If you like stories based around causal loops, then this is the book for you, as the Doctor and the Brigadier examine a sixty year old mystery, and in doing so directly precipitates the events that they are investigating in the first place! These loops occur with greater frequency as the tale progresses, to the extent that I began to see them coming. Unfortunately, they eventually become superfluous, with the last few, occurring after the plot of the Hitler mystery is all wound up, serving only to wrap up some loose ends that could easily have been left 'unwrapped'. The final one, however, I was /not/ expecting, and when it came it was gut-wrenching. Do not expect a happy ending to this one!
All in all, The Shadow in the Glass makes for an uncomfortable read. Partly this is due to the notion of aliens that you can only see in shadows or reflections, not by looking directly at them, but it is also due to the characters involved. Not one of them is really likeable, and too many of them are trying to cover things up for the reader to really start to care about them. The downbeat ending seems wholly unnecessary. It seems that stories involving war are no longer allowed to have happy endings. The focus has to be on the appalling loss of life, and the damage done by conflict. All well and good; such things do need to be borne in mind, and war should never be glamourised, but after a tale in which we have seen fascists and aliens killing old men, soldiers, and civillians alike, and seen most of the villains get their come-uppance in suitably gruesome and ironic ways, a little bit of lightening the mood would not come amiss. Still, for a book that was written as a hasty stop-gap measure, it stands up very well.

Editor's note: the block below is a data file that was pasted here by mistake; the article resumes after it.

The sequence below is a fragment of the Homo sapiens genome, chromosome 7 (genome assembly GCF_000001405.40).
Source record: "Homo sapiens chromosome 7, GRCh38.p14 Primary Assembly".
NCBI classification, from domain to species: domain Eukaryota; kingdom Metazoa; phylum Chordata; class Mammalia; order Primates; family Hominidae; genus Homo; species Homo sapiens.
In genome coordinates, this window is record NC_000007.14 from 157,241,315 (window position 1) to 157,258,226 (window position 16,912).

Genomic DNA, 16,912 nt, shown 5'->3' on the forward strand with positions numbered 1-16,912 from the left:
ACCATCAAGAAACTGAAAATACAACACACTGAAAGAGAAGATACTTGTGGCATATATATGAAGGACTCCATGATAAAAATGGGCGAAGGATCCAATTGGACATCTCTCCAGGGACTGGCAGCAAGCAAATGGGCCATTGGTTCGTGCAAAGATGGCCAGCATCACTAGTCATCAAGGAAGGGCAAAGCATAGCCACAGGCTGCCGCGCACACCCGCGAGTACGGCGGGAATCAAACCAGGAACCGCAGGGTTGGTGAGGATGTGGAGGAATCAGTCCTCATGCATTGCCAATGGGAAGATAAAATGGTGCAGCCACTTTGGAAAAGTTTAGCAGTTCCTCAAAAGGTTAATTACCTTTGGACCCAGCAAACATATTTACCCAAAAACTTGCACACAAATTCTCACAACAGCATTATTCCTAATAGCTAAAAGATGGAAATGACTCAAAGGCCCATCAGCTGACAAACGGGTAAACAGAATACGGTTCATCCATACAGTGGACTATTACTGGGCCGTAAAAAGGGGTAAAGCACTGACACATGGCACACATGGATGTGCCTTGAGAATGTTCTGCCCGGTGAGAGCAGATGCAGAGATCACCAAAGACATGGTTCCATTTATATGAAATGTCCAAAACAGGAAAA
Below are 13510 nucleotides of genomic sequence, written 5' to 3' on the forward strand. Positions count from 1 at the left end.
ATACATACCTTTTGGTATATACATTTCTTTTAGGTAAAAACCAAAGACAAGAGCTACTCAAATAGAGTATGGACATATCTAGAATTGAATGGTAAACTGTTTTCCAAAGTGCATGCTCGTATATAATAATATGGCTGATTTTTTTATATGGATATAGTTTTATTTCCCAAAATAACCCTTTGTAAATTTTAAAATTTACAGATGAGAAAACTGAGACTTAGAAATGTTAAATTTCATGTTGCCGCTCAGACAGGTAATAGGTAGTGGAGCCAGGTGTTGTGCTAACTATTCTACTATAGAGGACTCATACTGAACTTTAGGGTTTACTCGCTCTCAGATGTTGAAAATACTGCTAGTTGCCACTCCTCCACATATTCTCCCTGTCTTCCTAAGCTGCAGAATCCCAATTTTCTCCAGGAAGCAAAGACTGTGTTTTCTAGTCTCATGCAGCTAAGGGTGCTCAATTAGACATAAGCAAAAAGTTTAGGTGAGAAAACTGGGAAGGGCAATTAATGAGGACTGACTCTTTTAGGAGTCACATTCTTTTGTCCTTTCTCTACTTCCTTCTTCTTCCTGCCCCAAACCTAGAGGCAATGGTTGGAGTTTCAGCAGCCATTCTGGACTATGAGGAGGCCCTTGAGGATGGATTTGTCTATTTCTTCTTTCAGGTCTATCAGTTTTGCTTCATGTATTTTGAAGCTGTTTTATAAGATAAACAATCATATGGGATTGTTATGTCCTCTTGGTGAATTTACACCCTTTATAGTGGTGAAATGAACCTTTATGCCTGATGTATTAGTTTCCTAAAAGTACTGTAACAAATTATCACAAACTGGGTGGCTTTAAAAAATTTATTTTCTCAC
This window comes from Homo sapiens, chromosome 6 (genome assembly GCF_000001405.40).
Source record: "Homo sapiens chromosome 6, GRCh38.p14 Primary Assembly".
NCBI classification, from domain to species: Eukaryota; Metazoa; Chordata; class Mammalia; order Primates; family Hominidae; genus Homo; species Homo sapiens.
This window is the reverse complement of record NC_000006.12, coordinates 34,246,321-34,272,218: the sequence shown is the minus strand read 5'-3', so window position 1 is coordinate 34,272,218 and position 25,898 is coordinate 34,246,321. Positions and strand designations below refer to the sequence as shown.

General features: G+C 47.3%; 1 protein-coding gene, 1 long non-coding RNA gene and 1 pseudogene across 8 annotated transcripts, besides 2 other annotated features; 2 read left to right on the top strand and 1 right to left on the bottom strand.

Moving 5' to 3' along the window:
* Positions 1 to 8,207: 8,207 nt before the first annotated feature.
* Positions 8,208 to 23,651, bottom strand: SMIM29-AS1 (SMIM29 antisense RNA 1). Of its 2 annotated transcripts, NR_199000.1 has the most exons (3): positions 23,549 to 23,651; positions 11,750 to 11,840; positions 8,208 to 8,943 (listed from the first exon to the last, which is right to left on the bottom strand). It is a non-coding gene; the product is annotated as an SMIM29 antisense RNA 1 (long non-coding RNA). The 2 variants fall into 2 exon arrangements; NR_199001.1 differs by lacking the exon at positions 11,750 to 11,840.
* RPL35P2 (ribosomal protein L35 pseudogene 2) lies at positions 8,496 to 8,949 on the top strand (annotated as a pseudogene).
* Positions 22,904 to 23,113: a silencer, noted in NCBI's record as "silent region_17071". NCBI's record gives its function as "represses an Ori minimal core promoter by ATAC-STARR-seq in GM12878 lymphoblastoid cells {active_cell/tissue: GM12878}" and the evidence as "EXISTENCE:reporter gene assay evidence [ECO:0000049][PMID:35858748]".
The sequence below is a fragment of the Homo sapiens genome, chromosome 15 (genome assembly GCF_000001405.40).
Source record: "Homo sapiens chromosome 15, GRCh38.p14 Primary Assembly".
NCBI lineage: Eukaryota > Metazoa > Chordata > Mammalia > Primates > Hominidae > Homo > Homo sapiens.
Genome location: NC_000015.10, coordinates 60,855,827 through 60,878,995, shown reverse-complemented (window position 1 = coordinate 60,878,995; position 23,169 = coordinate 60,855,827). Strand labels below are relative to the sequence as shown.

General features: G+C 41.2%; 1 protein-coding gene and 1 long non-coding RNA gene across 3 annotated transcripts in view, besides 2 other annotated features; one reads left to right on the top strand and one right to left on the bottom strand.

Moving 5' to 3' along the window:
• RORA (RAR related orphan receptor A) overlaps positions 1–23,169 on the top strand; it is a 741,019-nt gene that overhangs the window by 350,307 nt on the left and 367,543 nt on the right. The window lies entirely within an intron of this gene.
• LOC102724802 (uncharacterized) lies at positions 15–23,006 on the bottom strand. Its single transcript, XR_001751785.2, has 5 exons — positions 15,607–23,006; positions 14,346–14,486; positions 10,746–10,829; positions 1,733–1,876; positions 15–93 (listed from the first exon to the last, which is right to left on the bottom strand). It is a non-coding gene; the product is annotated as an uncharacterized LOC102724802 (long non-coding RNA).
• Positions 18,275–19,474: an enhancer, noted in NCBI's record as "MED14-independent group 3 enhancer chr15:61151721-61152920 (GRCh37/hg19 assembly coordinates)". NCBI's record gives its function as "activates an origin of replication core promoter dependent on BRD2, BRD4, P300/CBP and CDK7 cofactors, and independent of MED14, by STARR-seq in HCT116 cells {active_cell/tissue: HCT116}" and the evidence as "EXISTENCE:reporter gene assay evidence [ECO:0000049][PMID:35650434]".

Dark history... by Joe Ford 16/12/03
This is a story that demanded to be told and demanded to be told well. The two editors of the BBC books teamed up to plug a gap in the schedule and ended up creating one of the best novels of the year, certainly the best PDA in ages. Further proof if it was needed that speedily written books contain that extra urgency, mirroring the series' ability to produce magic in record time.